Christmastime means family time for most Ticos.
And for kids, it’s candy time.
With most businesses and institutions closed for the Christmas holidays, Costa Ricans travel back to mom’s house for holiday festivities, bring their kids and unite with cousins, sisters and brothers, aunts and uncles for family feasts, dancing, fiestas and prayer.
And the viaje almost always starts at the market.
“You have to bring food and gifts,” says Carolina Jiménez, 29, who travels with her 6-year-old daughter annually from San José to her mother’s home in the northwestern Guanacaste province. “Mami cooks delicious food, very delicious. We do whatever we can to help her and thank her.”
Jiménez’s duties almost always include fetching a big bag of rice and several pieces of chicken for her mother, who whips up “the most delicious arroz con pollo in Guanacaste,” she says.
The seasoned, orange-colored rice dish cooked with vegetables and chicken, known teasingly to some as “arroz con siempre” for is consistency at family gatherings, is a staple at Tico dinner tables during the holidays.
At the market, Jiménez also buys several rosaries. She hands them out to family members during Mass on Dec. 24, when religious Costa Ricans attend church and pray the Rosario del Niño to honor baby Jesus.
After the Mass, Jiménez always rewards her daughter, nieces and nephews with handfuls of confites (candies).
When Jiménez arrives in Guanacaste, she heads straight for her childhood bedroom, where pictures of her as a young girl wearing ballerina outfits still adorn the wall, to wrap presents for the 30 or so friends and family members that fill her mother’s house on Christmas Eve.
“More than anything, we get together and talk about our lives and the year and fill each other in on gossip.”
While Jimenez’s mom’s arroz con siempre may be the best in Guanacaste, Stefany Acuña, 21, and her family boast a different dish.
“Tamales,” she says. “And mami makes the best.”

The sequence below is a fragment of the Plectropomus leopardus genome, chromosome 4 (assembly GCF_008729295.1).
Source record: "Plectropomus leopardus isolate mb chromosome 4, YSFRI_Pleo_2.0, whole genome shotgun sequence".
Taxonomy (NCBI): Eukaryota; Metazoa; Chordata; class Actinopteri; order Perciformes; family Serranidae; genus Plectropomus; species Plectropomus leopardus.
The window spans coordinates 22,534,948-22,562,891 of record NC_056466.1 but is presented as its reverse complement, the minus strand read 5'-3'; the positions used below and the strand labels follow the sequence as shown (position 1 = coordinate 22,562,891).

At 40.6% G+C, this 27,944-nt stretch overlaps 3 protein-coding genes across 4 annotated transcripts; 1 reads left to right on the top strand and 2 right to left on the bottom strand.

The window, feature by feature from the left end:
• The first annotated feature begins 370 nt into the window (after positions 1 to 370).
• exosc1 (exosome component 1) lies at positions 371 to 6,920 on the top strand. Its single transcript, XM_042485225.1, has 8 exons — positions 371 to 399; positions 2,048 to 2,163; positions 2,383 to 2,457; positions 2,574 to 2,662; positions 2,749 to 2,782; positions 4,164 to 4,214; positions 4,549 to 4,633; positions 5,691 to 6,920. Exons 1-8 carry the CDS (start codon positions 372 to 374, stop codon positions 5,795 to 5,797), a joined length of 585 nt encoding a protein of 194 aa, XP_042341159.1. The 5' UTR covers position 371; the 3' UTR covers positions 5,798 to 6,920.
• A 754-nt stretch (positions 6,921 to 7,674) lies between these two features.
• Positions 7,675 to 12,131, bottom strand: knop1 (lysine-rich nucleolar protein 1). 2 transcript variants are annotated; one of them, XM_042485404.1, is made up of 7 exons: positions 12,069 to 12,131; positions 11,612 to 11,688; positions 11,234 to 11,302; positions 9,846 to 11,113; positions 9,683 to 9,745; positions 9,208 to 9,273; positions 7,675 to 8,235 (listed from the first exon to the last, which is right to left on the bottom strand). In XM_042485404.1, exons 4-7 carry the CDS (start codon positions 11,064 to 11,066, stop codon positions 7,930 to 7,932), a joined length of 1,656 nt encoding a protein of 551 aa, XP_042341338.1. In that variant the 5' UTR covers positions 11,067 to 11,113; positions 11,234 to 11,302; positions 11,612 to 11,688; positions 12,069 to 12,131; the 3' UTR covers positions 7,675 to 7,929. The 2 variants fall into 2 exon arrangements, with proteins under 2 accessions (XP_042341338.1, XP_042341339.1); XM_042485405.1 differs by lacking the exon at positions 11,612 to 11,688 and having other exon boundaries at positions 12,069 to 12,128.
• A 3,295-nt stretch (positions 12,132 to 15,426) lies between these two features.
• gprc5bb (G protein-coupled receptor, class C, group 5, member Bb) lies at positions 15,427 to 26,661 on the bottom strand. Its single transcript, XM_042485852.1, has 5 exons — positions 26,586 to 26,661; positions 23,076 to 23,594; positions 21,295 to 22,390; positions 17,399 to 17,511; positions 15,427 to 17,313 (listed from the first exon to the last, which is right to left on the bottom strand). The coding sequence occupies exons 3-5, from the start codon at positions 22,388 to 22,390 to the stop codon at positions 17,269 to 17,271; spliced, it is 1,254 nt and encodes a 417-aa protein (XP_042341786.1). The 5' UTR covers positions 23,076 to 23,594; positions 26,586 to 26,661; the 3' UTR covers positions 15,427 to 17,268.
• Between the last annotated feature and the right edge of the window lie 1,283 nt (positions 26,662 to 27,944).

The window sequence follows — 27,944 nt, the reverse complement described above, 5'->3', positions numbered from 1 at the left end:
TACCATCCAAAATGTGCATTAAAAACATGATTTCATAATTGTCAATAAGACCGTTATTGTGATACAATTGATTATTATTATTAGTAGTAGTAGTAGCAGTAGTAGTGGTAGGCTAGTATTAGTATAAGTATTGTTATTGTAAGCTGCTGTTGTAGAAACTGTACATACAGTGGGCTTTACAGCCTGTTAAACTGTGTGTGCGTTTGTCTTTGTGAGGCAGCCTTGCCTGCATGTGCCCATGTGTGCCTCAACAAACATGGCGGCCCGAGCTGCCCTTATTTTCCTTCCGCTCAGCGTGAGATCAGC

The tasty Christmas treat is made from cornmeal dough stuffed with vegetables, meat and rice. Patties are wrapped in banana leaves, tied together in pairs called piñas and boiled.
Tamales are labor-intensive and usually require a full day of cooking. Family members make the piñas in assembly-line fashion, passing the masa (dough) along a table and adding ingredients along the way.
“No one ever makes two or three tamales,” Acuña says. “We make hundreds and hundreds and eat them for weeks and weeks until they are gone. By the end of January, no one wants to see a tamal ever again.”
Acuña says her mother, who lives in the southern San José suburb of Desamparados, usually sends her to the store to buy pork legs for her famous tamales. Acuña always buys a few extra bottles of Salsa Lizano, a popular vegetable and mustard sauce that perfectly tops a finished tamal.
After the feast, Acuña’s family gathers in the living room and talks over a few glasses of homemade rompope, a popular holiday drink similar to eggnog, made with milk, eggs, nutmeg and Costa Rica’s prized Centenario rum.
Outside of the home, small performances called posadas fill the streets during Christmas. Spanish for “inn,” the posada is an opportunity for children to act out the Nativity manger scene, dressing up as the Virgin Mary, Joseph, shepherds and wise men and illustrating Jesus’ birth.
Children often go door to door and perform the scenes for neighbors.
In San José, Christmas is always preceded by the Festival de la Luz, when the city lights up the downtown district with colorful illuminated floats and festive holiday decorations. Families also take a break from their busy kitchens and overflowing dinner tables and walk off their stuffed tummies at the tope, a parade through the city center that showcases bejeweled horses mounted by riders sporting cowboy hats and traditional dress. The event pays homage to Costa Rica’s rural beginnings.
Once Christmas is over and the New Year approaches, worship turns to parties and food to drinks.
Salsa and merengue music enliven homes, and relatives and neighbors dance through midnight. Bottles of rum and guaro, the Costa Rican sugarcane liquor, are passed from one dance partner to another, from the oldest couple to the youngest lovers.
Some neighborhoods host fireworks at New Year’s, while others throw outdoor ferias and carnivals. But wherever the barrio, New Year’s is a celebration for all.
“Even the old people get a little tapis (drunk) on New Year’s,” Acuña says. “It’s a time for everyone to get together, share, laugh and release.”